Liturgy of the Eucharist: The celebration of the Eucharist is both paschal sacrifice and banquet, offering and meal. In the Liturgy of the Eucharist, the priest prays in the name of all present, following the command of Christ, “this is my Body…this is my Blood…do this in memory of me.”
- Preparation of the Gifts: The gifts of bread and wine and brought to the table during this time. It is also appropriate to bring forward the collection for the Church and gifts for the poor at this time.
- Prayer over the Gifts: This is the second Collect prayer proper to the Mass. The priest once again prays in the name of all present, and all respond by making the prayer their own through the Amen.
- Eucharistic Prayer: the Eucharistic Prayer is the “center and summit of the entire celebration” (GIRM, 78). Made up of several sections, the meaning of the prayer is “that the entire congregation of the faithful should join itself with Christ in confessing the great deeds of God and in the offering of the Sacrifice” (GIRM ,78).
- Sanctus/Holy, Holy, Holy: In this acclamation, all join with the heavenly hosts in praising God.
- Institution Narrative: Through the words and actions of Christ, the sacrifice is carried out. Not only do the faithful offer this Sacrifice of Christ, “but also learn to offer themselves” to God through Christ so that “God may be all in all” (GIRM, 79f).
- Mystery of Faith: Following the words of Institution, the Mystery of Faith acclaims our remembrance of the memorial of Christ, his Passion, death, and Resurrection, and our participation in it.
- The Fraction: The Breaking of the Bread takes place, following the example of Christ breaking bread at the Last Supper. The many are made one through the reception of this body and this blood. The Lamb of God accompanies this action.
- Invitation to Holy Communion: The faithful are invited to the banquet of Christ. The words of the revised edition of The Roman Missal at this time reference the Gospel story of the centurion who asked for healing from Jesus, but did not feel worthy to have Christ come “under his roof.” In Latin, this part of the Mass is referred to as the Ecce Agnus Dei.
- Prayer after Communion: The final Collect prayer of the Mass, this prayer brings the Communion Rite to a close.
Liturgy of the Word: This is where the faithful hear the word of God proclaimed and explained, where God speaks to the people “opening up to them the mystery of redemption and salvation, and offering them spiritual nourishment” (GIRM, 55).
- Silence: An often overlooked part of the Liturgy of the Word, silent meditation is an essential element so that “the word of God may be grasped by the heart and a response through prayer may be prepared” (GIRM, 56).
- Profession of Faith or Creed: The purpose of the Creed is to respond to the Word of God by calling to mind the great mysteries of the faith and confessing them in common.
- Prayer of the Faithful: Finally, the people respond to the word of God by praying for all those in need, for the salvation of all.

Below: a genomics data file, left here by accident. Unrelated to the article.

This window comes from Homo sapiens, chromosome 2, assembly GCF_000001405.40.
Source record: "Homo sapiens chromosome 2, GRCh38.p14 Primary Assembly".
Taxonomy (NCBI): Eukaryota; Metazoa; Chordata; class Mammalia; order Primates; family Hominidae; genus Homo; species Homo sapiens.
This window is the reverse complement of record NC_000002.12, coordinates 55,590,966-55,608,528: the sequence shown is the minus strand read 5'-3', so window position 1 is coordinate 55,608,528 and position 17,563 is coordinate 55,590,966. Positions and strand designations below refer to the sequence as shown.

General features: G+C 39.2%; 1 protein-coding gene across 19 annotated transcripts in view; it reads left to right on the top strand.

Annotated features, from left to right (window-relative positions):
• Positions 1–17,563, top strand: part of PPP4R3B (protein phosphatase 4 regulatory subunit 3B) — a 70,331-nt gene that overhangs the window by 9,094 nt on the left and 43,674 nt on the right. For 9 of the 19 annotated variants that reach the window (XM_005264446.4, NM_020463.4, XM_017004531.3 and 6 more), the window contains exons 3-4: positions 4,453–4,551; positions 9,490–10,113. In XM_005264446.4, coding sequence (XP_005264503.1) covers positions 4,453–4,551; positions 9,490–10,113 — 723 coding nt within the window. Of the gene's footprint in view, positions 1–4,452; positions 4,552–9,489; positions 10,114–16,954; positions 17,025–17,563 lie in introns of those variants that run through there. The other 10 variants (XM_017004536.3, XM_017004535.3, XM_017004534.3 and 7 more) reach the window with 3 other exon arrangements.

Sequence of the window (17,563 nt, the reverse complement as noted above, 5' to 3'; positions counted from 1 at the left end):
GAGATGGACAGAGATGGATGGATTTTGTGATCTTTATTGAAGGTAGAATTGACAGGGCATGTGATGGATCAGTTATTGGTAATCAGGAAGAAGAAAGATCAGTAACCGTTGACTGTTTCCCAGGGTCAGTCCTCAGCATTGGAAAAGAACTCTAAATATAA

Orations: Oration is the Latin word for prayer. The term "orations" commonly refers to the three “collect” prayers of the priest, which are proper to a particular Mass—the Opening Prayer, the Prayer over the Gifts, and the Prayer after Communion.
Order of Mass: The word "order" itself has two definitions: to arrange and to regulate. Order as used in the “Order of Mass” is both, for it defines the manner in which we pray the Eucharist, the texts that we use at the liturgy, and the sequence that is followed. The Order of Mass, therefore, is not only the framework of the celebration of the Eucharist, but the text of the prayer itself. The Order of Mass contains the texts and responses of the priest and the people as well as the parts of the celebration. This part of the Mass does not change from celebration to celebration.
Priest celebrant: The priest celebrant is the one who, by virtue of his ordination, offers the sacrifice in the person of Christ. He presides at the celebration of the Eucharist, leading all in the prayers, and in particular praying the Eucharistic Prayer. The priest celebrant “associates the people with himself in the offering of sacrifice through Christ in the Holy Spirit to God the Father, gives his brothers and sisters the Bread of eternal life, and partakes of it with them” (GIRM, 93).
Promulgation: Promulgation is the formal announcement of when a new action is to take effect. In this case, the promulgation is the date when the use of the revised edition of The Roman Missal is to be effective in the dioceses of the United States. The new texts, including the Order of Mass, may not be used before this date. The promulgation date for the revised texts is November 27, 2011 (First Sunday of Advent).
Ratio Translationis: Using the principles of Liturgiam Authenticam as a base, a ratio translationis contains guidelines that are specific to a particular vernacular language. These guidelines are to be used by translators within a given language group. The Ratio Translationis for the English Language was issued by the Congregation for Divine Worship and the Discipline of the Sacraments in 2007.